U.S. women’s soccer goalie Hope Solo, shown in March after the U.S. women's soccer team beat Germany in Boca Raton, Fla., said she'll attend the Summer Games "begrudgingly," citing concerns over Zika. (Mike Ehrmann/Getty Images)

U.S. officials are starting a massive effort to protect American athletes from Zika, even as they are learning more about the mysterious disease in real time. Some members of the U.S. Summer Olympics delegation are already being monitored for the virus as they begin to go to Brazil, the epicenter of the rapidly evolving outbreak.

The Centers for Disease Control and Prevention is also assessing the threat that athletes and other travelers to the Games may increase the global spread of the mosquito-borne virus when they return to their home countries.

The measures highlight how seriously officials are taking the Zika threat, especially its potentially devastating effect on the fetuses of pregnant women. There is no vaccine or treatment for the disease, which has been associated with paralysis, blindness, and severe birth defects.

On Monday, 11 senators sent a letter to the U.S. Olympic Committee asking for information on how it plans to protect athletes during the Games and after they return. In response, the USOC said the special infectious disease advisory group it created in March is providing real-time information about Zika as well as other infectious diseases. Athletes have been informed about mosquito-bite prevention, will be living in air-conditioned housing, and will be given long-sleeved shirts and pants, the USOC said. They will also be given condoms for up to six months following their trip to Brazil, based on CDC recommendations for certain individuals, the letter said.

In recent weeks, the CDC and and USOC have been in round-the-clock discussions about ways to test athletes and members of the delegation for Zika during the Olympics, which begin Aug. 5, and the Paralympics, which start Sept. 7. The U.S. delegation is expected to number about 2,630, including about 815 athletes. Of the 550 Olympic athletes, more than half will be women.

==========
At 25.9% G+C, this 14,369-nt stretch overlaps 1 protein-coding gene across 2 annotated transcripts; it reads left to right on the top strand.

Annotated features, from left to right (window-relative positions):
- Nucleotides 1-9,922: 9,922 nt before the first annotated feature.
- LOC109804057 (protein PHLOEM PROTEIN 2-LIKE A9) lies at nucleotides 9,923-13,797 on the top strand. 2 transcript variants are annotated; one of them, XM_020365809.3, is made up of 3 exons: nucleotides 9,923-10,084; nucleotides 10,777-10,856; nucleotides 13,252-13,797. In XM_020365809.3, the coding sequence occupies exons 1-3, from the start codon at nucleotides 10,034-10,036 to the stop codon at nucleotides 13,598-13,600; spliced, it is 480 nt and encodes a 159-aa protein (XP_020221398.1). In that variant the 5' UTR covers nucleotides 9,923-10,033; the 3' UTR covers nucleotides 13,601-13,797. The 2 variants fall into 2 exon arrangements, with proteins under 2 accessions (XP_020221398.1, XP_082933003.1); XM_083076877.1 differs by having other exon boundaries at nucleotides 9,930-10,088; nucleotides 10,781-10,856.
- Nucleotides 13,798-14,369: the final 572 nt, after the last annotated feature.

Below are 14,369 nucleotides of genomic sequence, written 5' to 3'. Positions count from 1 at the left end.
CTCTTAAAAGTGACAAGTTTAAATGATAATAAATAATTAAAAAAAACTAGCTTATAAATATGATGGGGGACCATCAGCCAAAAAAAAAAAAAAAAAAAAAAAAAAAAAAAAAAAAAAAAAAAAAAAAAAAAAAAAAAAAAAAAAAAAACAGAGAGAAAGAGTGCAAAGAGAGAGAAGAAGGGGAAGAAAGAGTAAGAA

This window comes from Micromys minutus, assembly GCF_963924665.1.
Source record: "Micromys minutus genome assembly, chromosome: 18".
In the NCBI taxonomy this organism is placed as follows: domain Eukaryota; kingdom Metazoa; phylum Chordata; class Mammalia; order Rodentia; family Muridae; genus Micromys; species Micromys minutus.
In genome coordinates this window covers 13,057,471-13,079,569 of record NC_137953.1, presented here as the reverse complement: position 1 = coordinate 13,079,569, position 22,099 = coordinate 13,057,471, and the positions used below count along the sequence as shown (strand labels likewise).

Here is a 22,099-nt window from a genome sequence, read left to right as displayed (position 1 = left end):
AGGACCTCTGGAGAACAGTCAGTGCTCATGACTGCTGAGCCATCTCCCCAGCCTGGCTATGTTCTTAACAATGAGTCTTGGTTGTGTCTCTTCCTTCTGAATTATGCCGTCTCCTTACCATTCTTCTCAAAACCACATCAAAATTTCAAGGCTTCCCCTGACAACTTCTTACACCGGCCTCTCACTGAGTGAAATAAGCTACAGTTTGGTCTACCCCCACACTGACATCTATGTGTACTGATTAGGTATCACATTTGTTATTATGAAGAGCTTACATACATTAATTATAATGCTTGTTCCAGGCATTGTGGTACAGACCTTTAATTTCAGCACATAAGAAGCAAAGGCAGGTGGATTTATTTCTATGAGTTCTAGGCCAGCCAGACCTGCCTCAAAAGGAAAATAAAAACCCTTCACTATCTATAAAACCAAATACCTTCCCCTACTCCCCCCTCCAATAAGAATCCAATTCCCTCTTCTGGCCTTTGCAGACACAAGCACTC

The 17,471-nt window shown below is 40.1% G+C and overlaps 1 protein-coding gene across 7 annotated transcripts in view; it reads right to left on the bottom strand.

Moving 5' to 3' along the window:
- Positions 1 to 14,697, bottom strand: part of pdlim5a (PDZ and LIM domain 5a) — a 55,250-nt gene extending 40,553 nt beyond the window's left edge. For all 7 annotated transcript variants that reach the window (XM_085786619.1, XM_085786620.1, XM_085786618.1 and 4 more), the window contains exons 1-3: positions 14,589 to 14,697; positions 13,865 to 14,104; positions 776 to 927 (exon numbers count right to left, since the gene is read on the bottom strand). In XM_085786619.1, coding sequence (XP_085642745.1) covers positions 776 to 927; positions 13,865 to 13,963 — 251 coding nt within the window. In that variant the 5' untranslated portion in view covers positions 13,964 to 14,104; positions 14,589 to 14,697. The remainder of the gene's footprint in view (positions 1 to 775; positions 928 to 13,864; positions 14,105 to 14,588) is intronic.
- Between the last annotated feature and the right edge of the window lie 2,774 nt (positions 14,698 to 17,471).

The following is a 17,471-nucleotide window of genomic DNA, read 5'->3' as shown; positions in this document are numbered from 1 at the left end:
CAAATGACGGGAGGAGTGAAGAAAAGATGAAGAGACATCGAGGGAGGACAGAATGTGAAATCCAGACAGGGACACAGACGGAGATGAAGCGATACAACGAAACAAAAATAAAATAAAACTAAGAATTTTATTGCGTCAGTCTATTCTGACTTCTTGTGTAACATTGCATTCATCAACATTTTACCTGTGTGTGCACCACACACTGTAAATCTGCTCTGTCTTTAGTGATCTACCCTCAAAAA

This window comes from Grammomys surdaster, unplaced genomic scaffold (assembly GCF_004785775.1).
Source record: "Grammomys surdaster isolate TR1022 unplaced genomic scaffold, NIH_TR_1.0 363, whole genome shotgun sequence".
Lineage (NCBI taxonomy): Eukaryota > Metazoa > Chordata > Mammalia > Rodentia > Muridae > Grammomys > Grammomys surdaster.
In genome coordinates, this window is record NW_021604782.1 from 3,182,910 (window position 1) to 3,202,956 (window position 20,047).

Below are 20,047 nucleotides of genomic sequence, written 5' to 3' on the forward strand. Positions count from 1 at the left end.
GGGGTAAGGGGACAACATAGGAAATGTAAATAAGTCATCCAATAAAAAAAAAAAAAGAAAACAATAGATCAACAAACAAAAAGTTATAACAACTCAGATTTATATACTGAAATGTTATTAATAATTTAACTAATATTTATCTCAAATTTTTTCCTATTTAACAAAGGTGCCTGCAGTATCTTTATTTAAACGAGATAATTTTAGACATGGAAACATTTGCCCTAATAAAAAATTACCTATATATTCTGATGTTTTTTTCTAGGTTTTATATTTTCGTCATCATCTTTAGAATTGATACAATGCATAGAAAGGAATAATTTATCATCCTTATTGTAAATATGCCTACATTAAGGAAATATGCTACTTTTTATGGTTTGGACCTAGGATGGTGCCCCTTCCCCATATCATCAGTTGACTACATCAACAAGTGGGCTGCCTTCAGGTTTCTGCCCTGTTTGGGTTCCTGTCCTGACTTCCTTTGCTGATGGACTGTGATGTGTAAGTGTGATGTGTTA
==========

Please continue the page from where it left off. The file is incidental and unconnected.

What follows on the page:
“We want to make sure if there are members of the U.S. delegation who get symptoms of Zika, that they are accurately and promptly tested,” said CDC Director Tom Frieden in an interview.

Still, he stressed that because the Games will take place during Brazil’s winter, when there are fewer active mosquitoes, “for the Olympians, the risks are really very, very low.”

CDC and health officials across the globe have advised women who are pregnant to avoid traveling to regions where Zika is prevalent, and they have advised women who are trying to become pregnant, and their male partners, to use condoms or abstain from sex during their stay and after returning home.

Zika infections during pregnancy can cause serious fetal brain abnormalities, including microcephaly, which is characterized by abnormally small heads and severe developmental problems. Zika is primarily transmitted through mosquitoes but can also spread through sexual contact.


Three-month-old Lara, who was born with microcephaly, is examined by a neurologist at the Pedro I hospital in Campina Grande in Paraiba state, Brazil, in February. (Felipe Dana/AP)